They hope it will remove the need for chemical dyes, which can be harmful to the environment.
Scientists also aim to create a stretchy, wrinkle-free cotton to replace synthetic fabrics.
They contain plant tissue, which within days will grow into cotton plants: not standard, everyday white cotton, but ones with a dazzling array of colours.
Colleen MacMillan leads the team of scientists who have cracked cotton's molecular colour code, adding genes to make the plants produce a colour.
"We've seen some really beautiful bright yellows, sort of golden-orangey colours, through to some really deep purple," fellow scientist Filomena Pettolino said.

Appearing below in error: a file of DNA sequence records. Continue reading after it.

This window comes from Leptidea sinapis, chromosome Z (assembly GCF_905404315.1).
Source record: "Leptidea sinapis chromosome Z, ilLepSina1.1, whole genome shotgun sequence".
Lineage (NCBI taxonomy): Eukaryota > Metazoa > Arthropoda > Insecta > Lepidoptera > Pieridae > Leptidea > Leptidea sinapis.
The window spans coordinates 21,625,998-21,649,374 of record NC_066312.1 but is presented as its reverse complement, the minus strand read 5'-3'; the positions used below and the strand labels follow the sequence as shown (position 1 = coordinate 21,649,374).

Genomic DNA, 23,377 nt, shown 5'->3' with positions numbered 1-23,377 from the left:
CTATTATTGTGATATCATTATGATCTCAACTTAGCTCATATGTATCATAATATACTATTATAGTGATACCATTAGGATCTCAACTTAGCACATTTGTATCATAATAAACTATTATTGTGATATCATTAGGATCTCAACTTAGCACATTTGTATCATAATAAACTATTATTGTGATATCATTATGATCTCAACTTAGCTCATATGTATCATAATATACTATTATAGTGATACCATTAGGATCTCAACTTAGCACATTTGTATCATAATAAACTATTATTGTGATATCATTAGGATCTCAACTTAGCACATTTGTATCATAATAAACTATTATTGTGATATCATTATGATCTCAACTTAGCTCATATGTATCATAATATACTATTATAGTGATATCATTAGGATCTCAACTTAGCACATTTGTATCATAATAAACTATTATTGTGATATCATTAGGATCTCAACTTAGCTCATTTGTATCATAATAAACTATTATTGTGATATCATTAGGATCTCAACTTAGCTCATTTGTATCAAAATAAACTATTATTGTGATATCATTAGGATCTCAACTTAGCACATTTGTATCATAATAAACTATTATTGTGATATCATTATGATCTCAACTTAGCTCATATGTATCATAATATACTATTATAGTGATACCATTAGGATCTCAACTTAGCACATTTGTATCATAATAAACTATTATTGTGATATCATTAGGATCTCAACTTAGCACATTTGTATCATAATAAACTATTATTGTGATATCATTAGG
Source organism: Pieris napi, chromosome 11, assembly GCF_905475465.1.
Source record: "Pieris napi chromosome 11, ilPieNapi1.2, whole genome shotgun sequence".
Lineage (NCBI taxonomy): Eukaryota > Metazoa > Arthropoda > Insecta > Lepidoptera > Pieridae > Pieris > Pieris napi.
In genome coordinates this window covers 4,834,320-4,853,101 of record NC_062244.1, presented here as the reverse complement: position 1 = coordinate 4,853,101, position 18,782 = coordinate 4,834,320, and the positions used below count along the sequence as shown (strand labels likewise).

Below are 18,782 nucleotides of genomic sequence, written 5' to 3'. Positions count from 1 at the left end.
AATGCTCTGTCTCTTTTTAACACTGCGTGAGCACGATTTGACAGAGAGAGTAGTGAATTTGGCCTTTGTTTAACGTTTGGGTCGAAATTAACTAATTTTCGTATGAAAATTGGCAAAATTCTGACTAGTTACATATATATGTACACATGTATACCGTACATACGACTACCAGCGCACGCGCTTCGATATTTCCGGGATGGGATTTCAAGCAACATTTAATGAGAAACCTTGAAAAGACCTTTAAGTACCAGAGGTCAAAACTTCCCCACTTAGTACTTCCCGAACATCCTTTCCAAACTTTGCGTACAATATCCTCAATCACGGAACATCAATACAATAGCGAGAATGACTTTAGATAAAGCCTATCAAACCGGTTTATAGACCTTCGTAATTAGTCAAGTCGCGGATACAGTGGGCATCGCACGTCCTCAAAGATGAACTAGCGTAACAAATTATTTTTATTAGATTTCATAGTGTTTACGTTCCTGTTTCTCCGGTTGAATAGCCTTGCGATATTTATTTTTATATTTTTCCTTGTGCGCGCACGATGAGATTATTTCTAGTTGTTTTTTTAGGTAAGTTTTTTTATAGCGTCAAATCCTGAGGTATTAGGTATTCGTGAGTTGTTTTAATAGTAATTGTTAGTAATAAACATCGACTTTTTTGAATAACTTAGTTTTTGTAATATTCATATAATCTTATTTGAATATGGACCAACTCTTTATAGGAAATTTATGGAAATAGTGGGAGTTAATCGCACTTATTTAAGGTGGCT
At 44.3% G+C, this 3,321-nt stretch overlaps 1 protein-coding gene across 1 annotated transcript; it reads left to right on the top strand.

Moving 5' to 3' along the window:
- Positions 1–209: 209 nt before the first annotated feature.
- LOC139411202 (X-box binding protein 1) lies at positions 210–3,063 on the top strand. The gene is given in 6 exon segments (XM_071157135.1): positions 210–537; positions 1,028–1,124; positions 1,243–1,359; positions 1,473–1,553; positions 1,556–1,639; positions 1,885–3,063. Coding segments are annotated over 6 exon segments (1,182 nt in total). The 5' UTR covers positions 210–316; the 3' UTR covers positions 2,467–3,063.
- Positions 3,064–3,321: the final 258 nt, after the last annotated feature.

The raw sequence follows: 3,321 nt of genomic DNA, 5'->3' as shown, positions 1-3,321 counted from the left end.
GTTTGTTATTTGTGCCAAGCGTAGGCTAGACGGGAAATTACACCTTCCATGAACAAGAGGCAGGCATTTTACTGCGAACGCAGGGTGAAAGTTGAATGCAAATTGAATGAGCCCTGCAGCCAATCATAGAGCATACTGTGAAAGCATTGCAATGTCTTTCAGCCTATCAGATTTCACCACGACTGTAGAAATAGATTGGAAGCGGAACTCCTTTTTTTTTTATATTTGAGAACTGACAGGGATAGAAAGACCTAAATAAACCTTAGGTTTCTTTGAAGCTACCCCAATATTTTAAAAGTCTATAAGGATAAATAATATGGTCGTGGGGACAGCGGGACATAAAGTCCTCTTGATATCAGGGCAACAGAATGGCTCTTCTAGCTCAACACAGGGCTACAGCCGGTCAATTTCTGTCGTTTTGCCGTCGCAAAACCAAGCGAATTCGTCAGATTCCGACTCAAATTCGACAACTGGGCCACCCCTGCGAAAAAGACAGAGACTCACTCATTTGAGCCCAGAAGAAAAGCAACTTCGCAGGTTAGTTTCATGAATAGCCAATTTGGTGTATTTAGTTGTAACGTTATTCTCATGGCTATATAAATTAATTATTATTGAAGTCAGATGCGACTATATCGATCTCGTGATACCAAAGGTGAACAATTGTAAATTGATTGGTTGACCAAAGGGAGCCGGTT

Another positive sign is that coloured cotton genes, inserted into green tobacco plants, have shown up as coloured splotches on the leaves.
If the leaves of the biotech (genetically modified) cotton are coloured, the all-important fibre will be as well. »